Book creator

In conversation with digital creator Derek Domnic D’Souza, ahead of Comic Con, Bangalore

Derek Domnic D’Souza, a artist and creator who created quite a buzz for himself, has now caught the eye of Comic Con – one of the most popular events celebrating comics, design, art and more. This year, the artist is actively participating in Con, organizing workshops and attending major events in Bangalore and Delhi.

Comic-Con India are back for their 11th year in Bangalore. Although the main event will be held on November 19 and 20, event organizers have planned workshops and experiences before the big day.

On November 6, a workshop called Digital art 101 was organized by one of Bangalore’s famous digital artists, Derek Domnic D’Souza. The workshop took place in Vapor, Indiranagar, where D’Souza took the stage in front of over a hundred enthusiastic spectators.

Comic Con 2022 in Bangalore and Delhi, India.  (image via Instagram/comicconindia)
Comic Con 2022 in Bangalore and Delhi, India. (image via Instagram/comicconindia)

At the start of the workshop, Derek led a presentation detailing his journey as an artist. Those in attendance had the opportunity to view some of his early portrait work and humble beginnings. D’Souza began his artistic journey with what he calls the “traditional” method. He referred to this stage as a “copycat” stage in which he drew photorealistic images of his favorite artists, cartoons, anime characters, and more.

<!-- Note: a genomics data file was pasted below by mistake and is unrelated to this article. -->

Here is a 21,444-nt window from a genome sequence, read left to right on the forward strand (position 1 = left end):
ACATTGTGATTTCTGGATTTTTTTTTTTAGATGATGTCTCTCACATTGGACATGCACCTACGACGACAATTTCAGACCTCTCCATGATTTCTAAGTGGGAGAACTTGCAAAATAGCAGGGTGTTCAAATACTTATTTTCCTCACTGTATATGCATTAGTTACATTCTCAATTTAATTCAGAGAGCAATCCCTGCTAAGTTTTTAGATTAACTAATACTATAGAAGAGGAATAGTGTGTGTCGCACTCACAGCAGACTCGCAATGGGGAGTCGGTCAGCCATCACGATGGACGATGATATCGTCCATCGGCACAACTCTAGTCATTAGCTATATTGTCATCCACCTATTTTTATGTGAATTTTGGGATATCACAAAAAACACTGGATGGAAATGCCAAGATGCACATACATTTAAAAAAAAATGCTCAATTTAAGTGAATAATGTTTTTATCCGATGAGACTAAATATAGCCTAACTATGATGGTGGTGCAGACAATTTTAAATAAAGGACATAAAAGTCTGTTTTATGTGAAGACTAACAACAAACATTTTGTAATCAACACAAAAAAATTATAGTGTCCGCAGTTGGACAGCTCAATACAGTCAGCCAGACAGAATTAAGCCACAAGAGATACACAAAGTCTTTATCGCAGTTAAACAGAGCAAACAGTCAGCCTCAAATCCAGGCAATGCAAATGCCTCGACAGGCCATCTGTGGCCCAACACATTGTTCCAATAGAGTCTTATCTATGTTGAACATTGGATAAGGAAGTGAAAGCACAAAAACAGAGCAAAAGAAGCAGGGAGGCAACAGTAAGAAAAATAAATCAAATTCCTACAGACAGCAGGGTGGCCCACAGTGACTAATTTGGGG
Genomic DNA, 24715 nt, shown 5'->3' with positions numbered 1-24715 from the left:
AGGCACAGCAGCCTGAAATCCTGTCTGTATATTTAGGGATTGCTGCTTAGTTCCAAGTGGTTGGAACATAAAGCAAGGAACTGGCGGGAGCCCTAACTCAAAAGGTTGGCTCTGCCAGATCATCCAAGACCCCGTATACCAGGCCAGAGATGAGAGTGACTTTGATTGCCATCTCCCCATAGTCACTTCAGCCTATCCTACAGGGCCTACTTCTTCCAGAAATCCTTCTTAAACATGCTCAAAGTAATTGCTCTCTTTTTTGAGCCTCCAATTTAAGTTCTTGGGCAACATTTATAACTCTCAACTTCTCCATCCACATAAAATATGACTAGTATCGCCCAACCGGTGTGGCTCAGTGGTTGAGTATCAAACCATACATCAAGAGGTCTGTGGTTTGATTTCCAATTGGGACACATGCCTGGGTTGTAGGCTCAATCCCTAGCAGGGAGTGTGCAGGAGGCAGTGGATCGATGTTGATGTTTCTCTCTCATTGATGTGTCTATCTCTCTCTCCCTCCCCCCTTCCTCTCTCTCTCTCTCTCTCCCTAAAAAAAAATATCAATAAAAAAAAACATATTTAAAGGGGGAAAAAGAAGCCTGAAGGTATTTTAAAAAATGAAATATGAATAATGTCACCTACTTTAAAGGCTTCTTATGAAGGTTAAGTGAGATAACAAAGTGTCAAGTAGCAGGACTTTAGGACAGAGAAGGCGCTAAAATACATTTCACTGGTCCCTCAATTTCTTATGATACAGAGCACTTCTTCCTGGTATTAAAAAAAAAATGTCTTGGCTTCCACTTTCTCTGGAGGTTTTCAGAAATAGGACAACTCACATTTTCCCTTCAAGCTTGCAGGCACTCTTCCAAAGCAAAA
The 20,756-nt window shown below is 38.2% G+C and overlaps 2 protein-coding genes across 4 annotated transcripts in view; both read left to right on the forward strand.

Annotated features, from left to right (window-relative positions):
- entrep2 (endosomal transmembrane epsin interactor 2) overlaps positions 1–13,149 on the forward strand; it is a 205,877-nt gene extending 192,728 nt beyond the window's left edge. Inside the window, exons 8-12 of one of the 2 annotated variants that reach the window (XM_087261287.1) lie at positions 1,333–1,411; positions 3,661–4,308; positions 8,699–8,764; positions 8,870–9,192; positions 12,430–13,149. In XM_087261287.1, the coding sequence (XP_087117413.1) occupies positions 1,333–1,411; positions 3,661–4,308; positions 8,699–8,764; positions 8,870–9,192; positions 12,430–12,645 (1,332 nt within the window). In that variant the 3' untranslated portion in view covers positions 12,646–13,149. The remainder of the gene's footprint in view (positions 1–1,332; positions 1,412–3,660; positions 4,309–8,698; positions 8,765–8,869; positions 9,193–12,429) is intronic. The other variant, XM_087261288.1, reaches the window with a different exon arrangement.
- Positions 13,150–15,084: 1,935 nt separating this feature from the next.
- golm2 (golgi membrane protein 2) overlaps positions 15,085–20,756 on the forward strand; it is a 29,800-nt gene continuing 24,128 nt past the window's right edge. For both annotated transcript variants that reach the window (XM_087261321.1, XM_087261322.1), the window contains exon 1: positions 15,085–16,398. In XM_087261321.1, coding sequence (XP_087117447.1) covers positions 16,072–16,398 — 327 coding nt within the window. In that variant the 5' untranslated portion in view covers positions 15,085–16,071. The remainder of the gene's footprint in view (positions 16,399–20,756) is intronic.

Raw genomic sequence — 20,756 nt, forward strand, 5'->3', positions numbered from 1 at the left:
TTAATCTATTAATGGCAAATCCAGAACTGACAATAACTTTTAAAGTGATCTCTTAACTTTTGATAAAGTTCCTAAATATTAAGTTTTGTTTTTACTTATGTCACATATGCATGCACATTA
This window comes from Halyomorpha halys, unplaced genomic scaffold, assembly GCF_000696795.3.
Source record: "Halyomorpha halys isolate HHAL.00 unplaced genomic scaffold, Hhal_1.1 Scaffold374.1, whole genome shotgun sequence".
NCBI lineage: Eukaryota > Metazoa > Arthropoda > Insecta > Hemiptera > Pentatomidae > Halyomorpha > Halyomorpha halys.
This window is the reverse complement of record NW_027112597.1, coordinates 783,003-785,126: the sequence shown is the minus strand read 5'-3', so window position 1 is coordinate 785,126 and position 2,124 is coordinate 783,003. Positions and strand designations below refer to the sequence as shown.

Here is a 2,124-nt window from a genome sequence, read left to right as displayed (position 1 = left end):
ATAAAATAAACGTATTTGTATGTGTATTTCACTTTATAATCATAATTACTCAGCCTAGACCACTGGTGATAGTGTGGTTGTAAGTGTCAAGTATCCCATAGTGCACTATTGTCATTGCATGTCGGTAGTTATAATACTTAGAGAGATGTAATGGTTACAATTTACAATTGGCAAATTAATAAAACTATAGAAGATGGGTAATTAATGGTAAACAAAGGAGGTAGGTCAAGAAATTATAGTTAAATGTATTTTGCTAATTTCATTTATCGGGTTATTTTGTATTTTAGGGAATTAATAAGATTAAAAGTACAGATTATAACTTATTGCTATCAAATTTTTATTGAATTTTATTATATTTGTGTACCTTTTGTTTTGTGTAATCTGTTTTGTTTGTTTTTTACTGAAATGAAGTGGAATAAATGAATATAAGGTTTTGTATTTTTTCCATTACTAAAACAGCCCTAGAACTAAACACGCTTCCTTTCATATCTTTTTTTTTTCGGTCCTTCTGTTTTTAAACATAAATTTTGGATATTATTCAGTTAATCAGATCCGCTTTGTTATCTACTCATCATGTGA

Derek Domnic D'Souza live during workshops for Comic Con (image via Sportskeeda)
Derek Domnic D’Souza live during workshops for Comic Con (image via Sportskeeda)

To tell our readers more about him, Derek was chosen as an intern when Disney India traveled to Srishti (his alma mater) to recruit interns for their IP development program. After six months as an intern, he was hired full time as Animation development Associate artist and producer at the age of 21. He never returned to Srishti to complete his studies.

After the workshop, D’Souza sat down for a candid conversation with SK POP Julienne James. Not only did he open up about his personality and creative process, but he even shared some industry tips that would benefit an up-and-coming artist.

The Business of Art, Dealing with Impostor Syndrome, and More with Bangalore’s Beloved Digital Artist aka Derek Domnic D’Souza

Q: Hi! Can you introduce yourself to our readers?

Derick: My name is Derek Domnic D’Souza. I am a 26 year old digital artist. I’m an illustrator/animator and previously worked at Disney. I now run Sideline, a design and animation studio with a few friends.

I love making art for a living and working in the entertainment industry. I love working for big production companies like netflixDisney, etc., on the pre-production side.

I was born and raised in Bangalore, India. I have two older sisters, one of whom is an editor and the other a fashion designer designate. Moreover, both my parents never finished their studies.